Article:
Here's one of the prime selling points: The rifle is advertised to, and does, accept metric and inch FAL magazines. I had a little more trouble with inch mags, but I suspect they were older. I bought ten at a gun show for $50. That's enough magazines for 210 rounds of ammunition (nine 20 round, one 30 round). That's about the price for just one of the competitor's magazine. Feed and function was fine with both, assuming the magazine was good. At that price, though, one can buy a case and keep the tight ones for spare parts.

The weapon is tight, well-made, with excellent fit and finish. It is well-balanced and comfortable. It felt very robust and durable, though as a loaner, I didn't do an all-out abuse test. If you are familiar with the AR-15, the only relevant differences for handling are the weight and the location of the bolt release, which is lower than one is trained for, but easily managed. Since most of us slap the paddle as the hand goes down anyway, there's no problem adapting to carrying the motion to the base of the magazine well. Other minor differences are the much heavier recoil spring, and the previously-mentioned excellent if unusual trigger.

The rifle came without iron sights on this model (other models have M16A2 style sights). This was a minor problem. I have excellent scopes, but no riser to bring them high enough above the receiver, and no mountable front sight. I managed by attaching one of my EoTechs. The EoTech is a combat sight, not intended for long range precision, but seemed to work well enough. I was within 8" of center with the first shot (before zeroing). That's good enough for combat shooting at 100 yards.

Weather: 64° F, 62% relative humidity, Barometric pressure 29.87 and falling, elevation 630 ft above sea level.
Using South African surplus R1M1, 204W, Lot A11/80, I was able to keep 4" groups of 20 rounds. This is 4 MOA, with 30 year old ammo, a short barrel, a combat sight with a red dot shooting at a red target. I find this acceptable.

With US [military] surplus Lot 1-80, three shot groups ranged from 2.125" to 2.375", very consistently.

Using US military match grade XM118 LR PD (2002, Lake City), our groups ranged from 1.125" to 1.6", median 1.375". This is well within the 1.5 MOA accuracy promised, using an inadequate sight. I am impressed and satisfied. A good handloader could probably break 1 MOA, and this is with the 16" carbine, not the 26" heavy barreled "varmint" rifle.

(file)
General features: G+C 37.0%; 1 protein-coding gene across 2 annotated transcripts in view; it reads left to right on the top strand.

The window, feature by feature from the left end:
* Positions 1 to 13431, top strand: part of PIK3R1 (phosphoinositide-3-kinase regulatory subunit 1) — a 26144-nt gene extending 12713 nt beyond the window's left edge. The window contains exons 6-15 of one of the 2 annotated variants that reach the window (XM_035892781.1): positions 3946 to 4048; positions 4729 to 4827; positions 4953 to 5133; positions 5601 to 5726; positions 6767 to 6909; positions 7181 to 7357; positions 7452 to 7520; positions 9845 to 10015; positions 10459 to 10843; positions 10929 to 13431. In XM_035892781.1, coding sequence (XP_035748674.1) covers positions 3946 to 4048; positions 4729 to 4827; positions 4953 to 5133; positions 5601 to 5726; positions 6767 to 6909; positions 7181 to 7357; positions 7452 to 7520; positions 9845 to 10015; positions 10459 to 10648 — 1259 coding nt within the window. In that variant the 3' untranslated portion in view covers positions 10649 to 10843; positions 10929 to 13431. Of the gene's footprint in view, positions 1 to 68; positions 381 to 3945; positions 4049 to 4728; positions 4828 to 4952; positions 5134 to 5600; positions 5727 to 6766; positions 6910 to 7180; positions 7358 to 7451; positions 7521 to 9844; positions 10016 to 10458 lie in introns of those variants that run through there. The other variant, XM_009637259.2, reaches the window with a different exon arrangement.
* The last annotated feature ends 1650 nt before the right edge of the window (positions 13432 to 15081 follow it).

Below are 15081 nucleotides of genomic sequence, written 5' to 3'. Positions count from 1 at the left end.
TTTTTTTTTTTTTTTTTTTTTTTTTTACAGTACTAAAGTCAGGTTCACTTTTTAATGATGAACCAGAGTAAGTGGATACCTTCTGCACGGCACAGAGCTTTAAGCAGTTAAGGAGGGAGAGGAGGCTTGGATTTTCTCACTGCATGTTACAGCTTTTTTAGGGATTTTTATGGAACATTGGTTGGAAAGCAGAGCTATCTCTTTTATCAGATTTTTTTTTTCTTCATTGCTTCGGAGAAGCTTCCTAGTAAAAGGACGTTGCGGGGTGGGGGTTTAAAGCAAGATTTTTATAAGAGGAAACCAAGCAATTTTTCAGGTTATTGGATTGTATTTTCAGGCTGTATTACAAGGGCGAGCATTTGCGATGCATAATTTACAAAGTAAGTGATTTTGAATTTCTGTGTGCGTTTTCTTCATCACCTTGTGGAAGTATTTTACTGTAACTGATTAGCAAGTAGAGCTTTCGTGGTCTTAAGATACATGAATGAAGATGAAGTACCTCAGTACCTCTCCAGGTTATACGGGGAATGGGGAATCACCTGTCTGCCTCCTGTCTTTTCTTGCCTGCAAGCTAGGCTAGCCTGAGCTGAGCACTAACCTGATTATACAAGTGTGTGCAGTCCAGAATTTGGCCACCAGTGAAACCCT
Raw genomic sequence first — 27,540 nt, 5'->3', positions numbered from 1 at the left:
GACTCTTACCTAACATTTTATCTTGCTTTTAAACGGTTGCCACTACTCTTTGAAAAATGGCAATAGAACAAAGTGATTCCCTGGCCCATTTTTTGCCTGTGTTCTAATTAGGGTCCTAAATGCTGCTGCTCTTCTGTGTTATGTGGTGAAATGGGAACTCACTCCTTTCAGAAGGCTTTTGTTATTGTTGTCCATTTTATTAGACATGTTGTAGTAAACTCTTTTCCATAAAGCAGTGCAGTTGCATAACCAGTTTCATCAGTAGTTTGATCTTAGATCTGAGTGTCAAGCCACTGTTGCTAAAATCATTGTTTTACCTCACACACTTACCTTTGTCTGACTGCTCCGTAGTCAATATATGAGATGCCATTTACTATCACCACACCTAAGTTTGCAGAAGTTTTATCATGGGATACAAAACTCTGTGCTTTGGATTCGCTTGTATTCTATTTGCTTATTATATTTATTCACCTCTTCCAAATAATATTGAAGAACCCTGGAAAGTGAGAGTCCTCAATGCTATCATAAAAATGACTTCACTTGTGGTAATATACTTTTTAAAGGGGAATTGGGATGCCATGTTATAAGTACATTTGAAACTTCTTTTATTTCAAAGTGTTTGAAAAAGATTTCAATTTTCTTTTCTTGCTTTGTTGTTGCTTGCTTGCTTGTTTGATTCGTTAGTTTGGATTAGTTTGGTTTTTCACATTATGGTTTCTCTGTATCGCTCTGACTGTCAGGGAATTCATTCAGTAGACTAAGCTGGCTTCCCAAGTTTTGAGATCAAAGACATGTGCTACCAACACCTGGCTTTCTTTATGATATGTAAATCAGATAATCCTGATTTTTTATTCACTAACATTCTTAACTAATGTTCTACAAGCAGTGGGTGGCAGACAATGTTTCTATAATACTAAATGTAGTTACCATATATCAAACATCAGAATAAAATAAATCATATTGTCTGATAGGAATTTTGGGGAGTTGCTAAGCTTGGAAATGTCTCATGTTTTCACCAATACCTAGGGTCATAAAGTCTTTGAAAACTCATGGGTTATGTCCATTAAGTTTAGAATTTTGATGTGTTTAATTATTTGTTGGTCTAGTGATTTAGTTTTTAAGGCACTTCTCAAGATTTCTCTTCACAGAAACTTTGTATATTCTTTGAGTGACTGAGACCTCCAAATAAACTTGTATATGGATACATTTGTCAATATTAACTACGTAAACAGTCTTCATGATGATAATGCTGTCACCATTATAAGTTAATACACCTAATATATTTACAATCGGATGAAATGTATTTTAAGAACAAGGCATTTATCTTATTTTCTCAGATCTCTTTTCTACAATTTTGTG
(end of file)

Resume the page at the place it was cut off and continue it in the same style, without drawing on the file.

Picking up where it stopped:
I would suggest Rock River make the fire selector switch ambidextrous, since all other controls are. That's the only improvement I can think of.

It cleaned easily, with a little more room to get inside than an AR-15. The bolt cam pin appears to go in sideways compared to an AR-15 (rotated 90 degrees). The firing pin is longer. Everything fit well, had a good metal surface and a very dark parkerized finish.

For those of you wanting .308 power and range with the AR's handling, welcome home. For those wanting a reasonably priced precision rifle for target shooting, hunting, or SHTF, you'll be hard-pressed to do better than a Rock River LAR-8. The availability of AR-platform accessories and mods are significant points in favor of both, as are the dirt-cheap military surplus FAL magazines. One can buy the rifle and included case, customize stocks, grips, handguards and mechanicals, load 200 and more rounds in magazines, and still be money ahead of a competing AR-10 clone. Add in the exceptional accuracy and strength, and it tops my list.- Michael Z. Williamson

_________________
TOUR OF DUTY: STORIES AND PROVOCATIONS, Aug 2013 from Baen Books
CURIOSITY: ALIEN INVASION, Aug 2011 on Discovery Channel (military adviser and armorer)
HOW TO SURVIVE THE END OF THE WORLD, 2014, National Geographic Channel (props and consulting)

http://www.MichaelZWilliamson.com
http://www.SharpPointyThings.com Custom blades and historical costumes


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PostPosted: Sun Jul 13, 2008 9:26 am 
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This is the review I posted at http://www.survivalblog.com

~~~~

After many delays for many reasons, I finally have my hands on a LAR-8, which is Rock River Arms' entry into the AR-10 clone market. This model is the LAR-8 16" carbine, flattop, MSRP $1,100.

The rifle arrived in a sturdy bright blue case, compartmented to fit a disassembled rifle of each length, with one magazine, manual, everything wrapped in plastic. This is a heavy rifle compared to an AR15, at 8.1 lbs (for a carbine, remember), but is quite reasonable for a .308.

From the rear: The buttstock is a standard 6 position, and aftermarket stocks will fit, likewise for the Hogue grip. The internals are proprietary, but it appears that standard AR fire control parts will fit. The trigger felt really odd, almost hair trigger, until we weighed it right about 6 pounds. It is just exceptionally crisp with a very sweet let-off. The fire control switch is right-handed only, which is a little odd, since the magazine release is ambidextrous (button on each side), and the bottom-mounted bolt release is, also. It appears that standard handguards will fit, too.
The controls are easy to reach. I do like the bolt release. Insert a magazine, brush downward with thumb, and it clacks into battery. Operation was flawless for the full day. This is on the rifle as delivered, with no oil, teardown, anything. It chambered and fired every time, and there were no hitches.